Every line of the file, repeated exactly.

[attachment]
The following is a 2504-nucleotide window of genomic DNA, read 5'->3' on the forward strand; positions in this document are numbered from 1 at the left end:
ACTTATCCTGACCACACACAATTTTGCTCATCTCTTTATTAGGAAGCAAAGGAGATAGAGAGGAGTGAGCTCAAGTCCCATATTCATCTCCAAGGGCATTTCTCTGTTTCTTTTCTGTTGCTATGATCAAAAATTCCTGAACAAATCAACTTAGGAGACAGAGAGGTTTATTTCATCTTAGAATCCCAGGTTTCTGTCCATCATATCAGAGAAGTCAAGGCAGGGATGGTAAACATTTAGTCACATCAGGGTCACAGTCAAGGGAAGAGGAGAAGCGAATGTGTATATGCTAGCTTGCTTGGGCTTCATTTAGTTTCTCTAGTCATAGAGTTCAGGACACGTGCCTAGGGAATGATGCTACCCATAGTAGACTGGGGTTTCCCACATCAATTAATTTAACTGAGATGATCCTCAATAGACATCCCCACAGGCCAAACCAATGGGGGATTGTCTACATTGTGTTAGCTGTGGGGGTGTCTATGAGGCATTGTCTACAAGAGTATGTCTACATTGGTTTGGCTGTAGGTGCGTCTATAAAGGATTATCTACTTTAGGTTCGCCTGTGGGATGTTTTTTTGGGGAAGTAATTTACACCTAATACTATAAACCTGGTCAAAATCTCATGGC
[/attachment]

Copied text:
The following is a 2504-nucleotide window of genomic DNA, read 5'->3' on the forward strand; positions in this document are numbered from 1 at the left end:
ACTTATCCTGACCACACACAATTTTGCTCATCTCTTTATTAGGAAGCAAAGGAGATAGAGAGGAGTGAGCTCAAGTCCCATATTCATCTCCAAGGGCATTTCTCTGTTTCTTTTCTGTTGCTATGATCAAAAATTCCTGAACAAATCAACTTAGGAGACAGAGAGGTTTATTTCATCTTAGAATCCCAGGTTTCTGTCCATCATATCAGAGAAGTCAAGGCAGGGATGGTAAACATTTAGTCACATCAGGGTCACAGTCAAGGGAAGAGGAGAAGCGAATGTGTATATGCTAGCTTGCTTGGGCTTCATTTAGTTTCTCTAGTCATAGAGTTCAGGACACGTGCCTAGGGAATGATGCTACCCATAGTAGACTGGGGTTTCCCACATCAATTAATTTAACTGAGATGATCCTCAATAGACATCCCCACAGGCCAAACCAATGGGGGATTGTCTACATTGTGTTAGCTGTGGGGGTGTCTATGAGGCATTGTCTACAAGAGTATGTCTACATTGGTTTGGCTGTAGGTGCGTCTATAAAGGATTATCTACTTTAGGTTCGCCTGTGGGATGTTTTTTTGGGGAAGTAATTTACACCTAATACTATAAACCTGGTCAAAATCTCATGGC